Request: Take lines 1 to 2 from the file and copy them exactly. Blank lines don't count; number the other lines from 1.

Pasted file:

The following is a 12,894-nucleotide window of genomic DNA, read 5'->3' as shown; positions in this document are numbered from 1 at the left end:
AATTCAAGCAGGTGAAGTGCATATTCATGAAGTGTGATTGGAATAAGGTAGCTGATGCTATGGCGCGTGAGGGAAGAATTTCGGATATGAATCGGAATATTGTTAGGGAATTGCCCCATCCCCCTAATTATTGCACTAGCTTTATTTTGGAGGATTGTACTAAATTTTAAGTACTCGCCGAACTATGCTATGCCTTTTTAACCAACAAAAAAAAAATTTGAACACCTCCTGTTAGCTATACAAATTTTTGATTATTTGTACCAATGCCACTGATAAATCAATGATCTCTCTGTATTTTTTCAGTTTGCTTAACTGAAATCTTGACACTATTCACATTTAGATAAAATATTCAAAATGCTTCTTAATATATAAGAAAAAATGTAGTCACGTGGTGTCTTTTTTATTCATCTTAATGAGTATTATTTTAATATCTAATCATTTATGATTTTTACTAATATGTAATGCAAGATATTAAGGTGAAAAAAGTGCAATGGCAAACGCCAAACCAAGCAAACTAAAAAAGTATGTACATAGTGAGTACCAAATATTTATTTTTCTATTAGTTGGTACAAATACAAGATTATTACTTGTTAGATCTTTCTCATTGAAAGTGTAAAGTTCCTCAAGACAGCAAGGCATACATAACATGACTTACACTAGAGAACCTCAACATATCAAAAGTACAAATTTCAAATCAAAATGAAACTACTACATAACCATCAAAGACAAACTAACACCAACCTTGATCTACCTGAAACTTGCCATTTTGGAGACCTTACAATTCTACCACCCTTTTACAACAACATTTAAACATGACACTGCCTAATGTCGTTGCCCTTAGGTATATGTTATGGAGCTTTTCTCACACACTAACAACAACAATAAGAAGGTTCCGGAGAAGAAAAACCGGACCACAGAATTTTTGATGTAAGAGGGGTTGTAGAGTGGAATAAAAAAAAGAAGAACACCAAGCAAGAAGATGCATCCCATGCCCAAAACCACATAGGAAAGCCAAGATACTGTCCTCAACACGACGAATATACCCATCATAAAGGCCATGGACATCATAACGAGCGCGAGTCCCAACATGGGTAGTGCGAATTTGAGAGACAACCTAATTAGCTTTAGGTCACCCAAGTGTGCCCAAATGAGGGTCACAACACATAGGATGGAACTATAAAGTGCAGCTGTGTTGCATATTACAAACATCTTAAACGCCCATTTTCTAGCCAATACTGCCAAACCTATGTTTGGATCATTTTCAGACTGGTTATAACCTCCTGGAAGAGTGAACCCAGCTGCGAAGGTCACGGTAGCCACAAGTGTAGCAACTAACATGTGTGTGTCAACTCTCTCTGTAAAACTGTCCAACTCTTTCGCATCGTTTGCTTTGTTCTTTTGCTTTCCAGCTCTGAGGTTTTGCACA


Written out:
The following is a 12,894-nucleotide window of genomic DNA, read 5'->3' as shown; positions in this document are numbered from 1 at the left end:
AATTCAAGCAGGTGAAGTGCATATTCATGAAGTGTGATTGGAATAAGGTAGCTGATGCTATGGCGCGTGAGGGAAGAATTTCGGATATGAATCGGAATATTGTTAGGGAATTGCCCCATCCCCCTAATTATTGCACTAGCTTTATTTTGGAGGATTGTACTAAATTTTAAGTACTCGCCGAACTATGCTATGCCTTTTTAACCAACAAAAAAAAAATTTGAACACCTCCTGTTAGCTATACAAATTTTTGATTATTTGTACCAATGCCACTGATAAATCAATGATCTCTCTGTATTTTTTCAGTTTGCTTAACTGAAATCTTGACACTATTCACATTTAGATAAAATATTCAAAATGCTTCTTAATATATAAGAAAAAATGTAGTCACGTGGTGTCTTTTTTATTCATCTTAATGAGTATTATTTTAATATCTAATCATTTATGATTTTTACTAATATGTAATGCAAGATATTAAGGTGAAAAAAGTGCAATGGCAAACGCCAAACCAAGCAAACTAAAAAAGTATGTACATAGTGAGTACCAAATATTTATTTTTCTATTAGTTGGTACAAATACAAGATTATTACTTGTTAGATCTTTCTCATTGAAAGTGTAAAGTTCCTCAAGACAGCAAGGCATACATAACATGACTTACACTAGAGAACCTCAACATATCAAAAGTACAAATTTCAAATCAAAATGAAACTACTACATAACCATCAAAGACAAACTAACACCAACCTTGATCTACCTGAAACTTGCCATTTTGGAGACCTTACAATTCTACCACCCTTTTACAACAACATTTAAACATGACACTGCCTAATGTCGTTGCCCTTAGGTATATGTTATGGAGCTTTTCTCACACACTAACAACAACAATAAGAAGGTTCCGGAGAAGAAAAACCGGACCACAGAATTTTTGATGTAAGAGGGGTTGTAGAGTGGAATAAAAAAAAGAAGAACACCAAGCAAGAAGATGCATCCCATGCCCAAAACCACATAGGAAAGCCAAGATACTGTCCTCAACACGACGAATATACCCATCATAAAGGCCATGGACATCATAACGAGCGCGAGTCCCAACATGGGTAGTGCGAATTTGAGAGACAACCTAATTAGCTTTAGGTCACCCAAGTGTGCCCAAATGAGGGTCACAACACATAGGATGGAACTATAAAGTGCAGCTGTGTTGCATATTACAAACATCTTAAACGCCCATTTTCTAGCCAATACTGCCAAACCTATGTTTGGATCATTTTCAGACTGGTTATAACCTCCTGGAAGAGTGAACCCAGCTGCGAAGGTCACGGTAGCCACAAGTGTAGCAACTAACATGTGTGTGTCAACTCTCTCTGTAAAACTGTCCAACTCTTTCGCATCGTTTGCTTTGTTCTTTTGCTTTCCAGCTCTGAGGTTTTGCACA